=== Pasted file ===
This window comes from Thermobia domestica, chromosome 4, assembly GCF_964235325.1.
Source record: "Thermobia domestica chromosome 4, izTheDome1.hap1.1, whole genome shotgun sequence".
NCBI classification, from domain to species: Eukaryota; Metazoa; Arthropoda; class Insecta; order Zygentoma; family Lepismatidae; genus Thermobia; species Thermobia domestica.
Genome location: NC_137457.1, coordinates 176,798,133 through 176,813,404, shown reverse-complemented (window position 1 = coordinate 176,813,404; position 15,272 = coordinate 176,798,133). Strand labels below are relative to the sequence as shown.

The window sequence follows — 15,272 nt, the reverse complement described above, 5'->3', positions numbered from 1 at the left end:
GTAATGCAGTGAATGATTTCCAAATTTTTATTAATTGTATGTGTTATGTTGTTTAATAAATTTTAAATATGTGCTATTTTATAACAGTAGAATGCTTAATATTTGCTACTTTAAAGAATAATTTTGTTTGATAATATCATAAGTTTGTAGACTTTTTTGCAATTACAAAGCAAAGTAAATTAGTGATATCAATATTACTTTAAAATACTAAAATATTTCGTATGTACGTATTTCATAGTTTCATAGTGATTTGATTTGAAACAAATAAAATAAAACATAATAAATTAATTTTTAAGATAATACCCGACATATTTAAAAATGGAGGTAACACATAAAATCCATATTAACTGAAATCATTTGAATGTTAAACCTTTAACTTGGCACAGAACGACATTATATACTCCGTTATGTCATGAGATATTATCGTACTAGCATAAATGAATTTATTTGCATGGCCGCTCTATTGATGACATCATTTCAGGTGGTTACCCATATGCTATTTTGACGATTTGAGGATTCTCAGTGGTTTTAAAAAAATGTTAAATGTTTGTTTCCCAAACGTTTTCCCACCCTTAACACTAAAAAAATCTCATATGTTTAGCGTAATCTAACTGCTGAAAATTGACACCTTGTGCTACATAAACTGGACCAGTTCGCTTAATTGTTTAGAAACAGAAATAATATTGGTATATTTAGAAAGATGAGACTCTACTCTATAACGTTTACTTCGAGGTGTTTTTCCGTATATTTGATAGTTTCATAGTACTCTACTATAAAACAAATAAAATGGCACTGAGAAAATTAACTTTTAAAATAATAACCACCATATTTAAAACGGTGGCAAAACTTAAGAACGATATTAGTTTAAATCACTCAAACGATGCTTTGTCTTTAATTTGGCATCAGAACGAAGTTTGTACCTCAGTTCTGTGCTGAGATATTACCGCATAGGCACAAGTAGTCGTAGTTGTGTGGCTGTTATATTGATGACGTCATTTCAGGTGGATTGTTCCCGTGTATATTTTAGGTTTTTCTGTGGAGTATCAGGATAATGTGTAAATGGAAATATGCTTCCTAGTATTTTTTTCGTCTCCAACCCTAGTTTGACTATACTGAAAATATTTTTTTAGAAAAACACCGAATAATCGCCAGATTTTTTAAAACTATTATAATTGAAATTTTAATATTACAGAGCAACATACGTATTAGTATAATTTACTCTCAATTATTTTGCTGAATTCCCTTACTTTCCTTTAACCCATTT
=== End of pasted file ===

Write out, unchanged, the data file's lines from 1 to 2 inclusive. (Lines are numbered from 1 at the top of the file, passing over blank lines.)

This window comes from Thermobia domestica, chromosome 4, assembly GCF_964235325.1.
Source record: "Thermobia domestica chromosome 4, izTheDome1.hap1.1, whole genome shotgun sequence".